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1  CANADA / Atlantic Canada / Re: Halifax? on: April 06, 2006 09:00:32 AM
i did not  know there was a snb around halifax.. what age groups go?

I think our youngest is low 20s...and the oldest is about mid-40s? But the majority of us are smack-dab in the middle.
2  CANADA / Atlantic Canada / Re: Halifax? on: December 18, 2005 06:09:19 AM
Hello out there!

cbass - the SnB ladies are mostly knitters with the occasional crocheter (hi Morgan!), but they're a friendly bunch. I'm sure that if you showed up with any sort of crafty item, you'd be welcomed with open arms. And yes, it's still Wednesday nights at Uncommon Grounds, starting from 7:30 until 9:30-10ish. I'm pretty new to the city, and the SnB ladies have all been really friendly and welcoming!
3  KNITTING / Knitting: Completed Projects / Yet another brocade DPN and circular needle case - with tutorial! on: October 17, 2005 07:40:03 PM
Okie dokie - so you want a fancy shmancy DPN and circular needle case? Here's how to get a swanky case of your very own! If anyone makes one of these cases, I'd love to see pics...

You'll need:

1) A yard of silk brocade.
2) Another yard of a textured material for the lining of the case. I used raw silk, but anything thin with a bit of grip would work.
3) An unholy number of straight pins.
4) Sewing machine.
5) Libation of your choice (Red wine makes the brocade easier to work with....well, at least that's what I kept telling myself.)

Here's the pretty fabric I chose. Apologies for not thinking ahead and using a lighter colour.

First step is to determine how large you want your finished case to be. I wanted to have a large case - so I used the full width of the brocade (36 inches - the finished case is slightly smaller due to seam allowances). Cut off three strips which are 5 inches tall (plus seam allowances on all sides), and the same width as the body of the case.

Do this for both fabrics. These strips will eventually be your tiered pockets.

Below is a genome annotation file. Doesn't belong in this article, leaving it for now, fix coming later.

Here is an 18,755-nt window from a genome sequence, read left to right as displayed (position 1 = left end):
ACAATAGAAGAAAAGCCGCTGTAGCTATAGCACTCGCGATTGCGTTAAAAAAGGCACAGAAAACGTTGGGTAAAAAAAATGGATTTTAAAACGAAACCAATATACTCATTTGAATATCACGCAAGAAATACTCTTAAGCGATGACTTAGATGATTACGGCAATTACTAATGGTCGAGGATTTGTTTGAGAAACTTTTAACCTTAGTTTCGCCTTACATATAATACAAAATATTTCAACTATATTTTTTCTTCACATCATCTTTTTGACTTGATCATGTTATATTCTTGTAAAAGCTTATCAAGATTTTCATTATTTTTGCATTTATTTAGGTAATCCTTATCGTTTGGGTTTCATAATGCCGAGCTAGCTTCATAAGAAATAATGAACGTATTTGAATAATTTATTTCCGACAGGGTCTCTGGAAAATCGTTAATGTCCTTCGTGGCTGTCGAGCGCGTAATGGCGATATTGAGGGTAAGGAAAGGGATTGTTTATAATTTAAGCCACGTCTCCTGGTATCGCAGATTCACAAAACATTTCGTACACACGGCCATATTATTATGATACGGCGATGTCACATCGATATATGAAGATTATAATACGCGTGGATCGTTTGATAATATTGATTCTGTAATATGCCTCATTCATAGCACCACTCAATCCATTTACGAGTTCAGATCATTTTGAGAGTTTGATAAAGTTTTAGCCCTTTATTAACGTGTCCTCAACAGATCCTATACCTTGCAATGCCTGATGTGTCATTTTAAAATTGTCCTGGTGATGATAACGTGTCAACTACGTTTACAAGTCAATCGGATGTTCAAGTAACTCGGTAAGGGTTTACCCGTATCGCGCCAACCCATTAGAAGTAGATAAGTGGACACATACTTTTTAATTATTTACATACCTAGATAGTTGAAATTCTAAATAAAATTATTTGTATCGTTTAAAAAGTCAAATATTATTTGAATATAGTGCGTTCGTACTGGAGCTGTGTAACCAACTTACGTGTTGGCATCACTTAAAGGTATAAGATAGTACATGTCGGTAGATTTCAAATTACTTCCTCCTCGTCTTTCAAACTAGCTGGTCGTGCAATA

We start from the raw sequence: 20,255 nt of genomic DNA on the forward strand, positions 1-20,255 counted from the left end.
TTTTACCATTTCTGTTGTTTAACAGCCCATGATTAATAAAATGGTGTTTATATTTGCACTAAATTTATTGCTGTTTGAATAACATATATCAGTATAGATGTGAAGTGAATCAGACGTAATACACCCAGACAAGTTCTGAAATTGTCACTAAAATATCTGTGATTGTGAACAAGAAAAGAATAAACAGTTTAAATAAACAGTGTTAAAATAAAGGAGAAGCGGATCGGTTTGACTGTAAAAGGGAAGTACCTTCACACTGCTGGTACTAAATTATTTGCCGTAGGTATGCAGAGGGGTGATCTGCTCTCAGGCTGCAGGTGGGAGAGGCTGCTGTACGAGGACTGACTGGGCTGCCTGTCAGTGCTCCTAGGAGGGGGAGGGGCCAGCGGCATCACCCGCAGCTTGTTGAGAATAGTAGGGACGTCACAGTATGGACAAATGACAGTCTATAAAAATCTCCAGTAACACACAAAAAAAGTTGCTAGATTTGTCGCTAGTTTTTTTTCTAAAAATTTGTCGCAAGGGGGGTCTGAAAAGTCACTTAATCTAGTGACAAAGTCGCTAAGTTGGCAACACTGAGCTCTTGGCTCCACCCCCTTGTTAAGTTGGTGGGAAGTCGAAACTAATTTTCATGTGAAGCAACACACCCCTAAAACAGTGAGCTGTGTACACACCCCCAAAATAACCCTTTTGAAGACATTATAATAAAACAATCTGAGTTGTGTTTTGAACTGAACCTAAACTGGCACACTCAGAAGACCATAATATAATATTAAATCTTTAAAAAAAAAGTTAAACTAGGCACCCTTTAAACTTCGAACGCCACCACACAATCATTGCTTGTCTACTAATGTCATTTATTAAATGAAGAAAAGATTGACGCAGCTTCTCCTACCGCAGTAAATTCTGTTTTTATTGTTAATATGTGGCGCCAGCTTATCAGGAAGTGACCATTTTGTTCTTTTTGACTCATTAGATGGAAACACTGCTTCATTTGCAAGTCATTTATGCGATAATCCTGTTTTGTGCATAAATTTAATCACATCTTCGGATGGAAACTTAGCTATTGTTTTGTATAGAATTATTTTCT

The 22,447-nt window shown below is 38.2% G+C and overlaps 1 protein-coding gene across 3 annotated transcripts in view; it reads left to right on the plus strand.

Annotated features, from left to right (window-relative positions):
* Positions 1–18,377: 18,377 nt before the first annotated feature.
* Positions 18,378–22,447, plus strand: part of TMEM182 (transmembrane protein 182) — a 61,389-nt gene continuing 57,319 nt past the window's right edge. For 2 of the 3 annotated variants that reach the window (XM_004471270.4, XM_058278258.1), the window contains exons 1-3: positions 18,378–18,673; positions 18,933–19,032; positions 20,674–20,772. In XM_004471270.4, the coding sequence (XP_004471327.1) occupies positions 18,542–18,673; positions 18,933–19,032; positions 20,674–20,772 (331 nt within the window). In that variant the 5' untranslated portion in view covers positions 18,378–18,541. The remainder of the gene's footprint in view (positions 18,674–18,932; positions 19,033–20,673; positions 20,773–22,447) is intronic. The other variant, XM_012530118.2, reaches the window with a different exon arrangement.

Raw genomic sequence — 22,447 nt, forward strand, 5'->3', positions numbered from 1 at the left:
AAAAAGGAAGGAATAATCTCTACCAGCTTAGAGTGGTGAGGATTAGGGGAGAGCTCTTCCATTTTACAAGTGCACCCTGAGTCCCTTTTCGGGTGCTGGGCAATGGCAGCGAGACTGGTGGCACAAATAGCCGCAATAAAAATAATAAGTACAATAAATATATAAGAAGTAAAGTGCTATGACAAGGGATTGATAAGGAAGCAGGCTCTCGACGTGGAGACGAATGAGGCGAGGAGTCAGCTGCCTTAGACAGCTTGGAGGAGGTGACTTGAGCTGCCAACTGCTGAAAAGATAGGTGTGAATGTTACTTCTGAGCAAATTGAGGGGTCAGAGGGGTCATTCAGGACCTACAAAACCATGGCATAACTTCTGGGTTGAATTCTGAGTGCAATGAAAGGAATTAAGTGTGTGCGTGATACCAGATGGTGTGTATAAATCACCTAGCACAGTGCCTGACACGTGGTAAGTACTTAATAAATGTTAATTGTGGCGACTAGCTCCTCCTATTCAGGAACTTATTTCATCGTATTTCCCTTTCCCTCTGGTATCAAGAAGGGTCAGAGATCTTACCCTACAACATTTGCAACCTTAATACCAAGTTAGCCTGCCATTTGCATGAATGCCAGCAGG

Put the strips of the brocade and lining fabric right sides facing together, and sew the long sides together (making a tube). Repeat with all three strips. Flip them right side out and press the edges. (Don't skip the ironing...doing so will make you cry in the long run.)

Place the strips against the lining fabric (lining fabric facing lining fabric). Do so in such a manner that the bottom strip is flush with the bottom of the lining, and the other strips overlap each other (by about .5 of an inch). I've folded up the corners of the strips so you can get an idea of what I'm blathering on about. Pin them into place, and sew them down ONLY along the bottom edge of each strip.

Place the brocade face to face with the brocade of the strips. Align the edges of the brocade with the edges of the lining and sew along all of the sides, leaving a small opening at the top of the case (about 2.5 inches).

Turn the case right side out.

Pin the opening closed, iron the edges and topstitch.

Now, you'll have to sew the pockets for your needles. I like having both my DPNs and circulars in the same case, so here's what I did:

Circulars: Divide the case into quarters and mark the points. Sew a straight line through the points, through all of the layers. Ta da - ya got pockets for your circs. If you want a case just for circs, you can sew the lines through all of the strips. If you want to store DPNs in your case too, lift the bottom strip away from the sewing action when you're putting the pockets for the circulars in place. You don't want to catch the bottom strip - it should flap freely until you're ready to sew the lines for the DPN pockets.

DPNs: Each of the pockets is custom measured for the needle size - take your set of DPNs, measure the width of the set and add about .5 of an inch. Measure that same distance on your case, and sew a line from the bottom of the case, up to the bottom of the strip above the DPN row. (There should be .5 of an inch  at the top of the DPN row that's unsewn.) Here's what it looks like with needles in it:

I don't sew a closure on my cases - I use a big safety pin, and I put my stitch markers on it. Then I use the whole shebang to pin the case closed.

As for keeping the case portable, I like to fold the case in on itself (outside edges to the centre, and then  fold it all together.) and sew a ribbon on the outside to tie it all together.

Hope this is all clear as mud. As noted above, the required libation may have impaired my ability to write legibly. Smiley
4  MISCELLANEOUS TOPICS / Stitch And BOTCH / Re: Crafty But Stupid: YOUR CRAFT RELATED INJURIES HERE! on: May 01, 2005 08:16:28 PM
When my friend was first learning how to use a sewing machine, the needle went right through her finger. YeeeOUCH! She had a hole in her nail and it was bleeding all over. It totally ruined her project  Grin. She tends to stay away from sewing machines when she can.

Actually it has nothing to do with being a beginner sewer...sad, but true - I have my own business sewing cloth diapers, and I *still* managed to sew through my finger about a month ago. Through the nail and out the other side. Not much blood, mind you. I just looked at it in shock at first. But the worst part was that the needle broke off in my finger. I had to pull it out with the pliers I use for beading. Yuck. Sad That's about the worst craft-related injury I've had so far...
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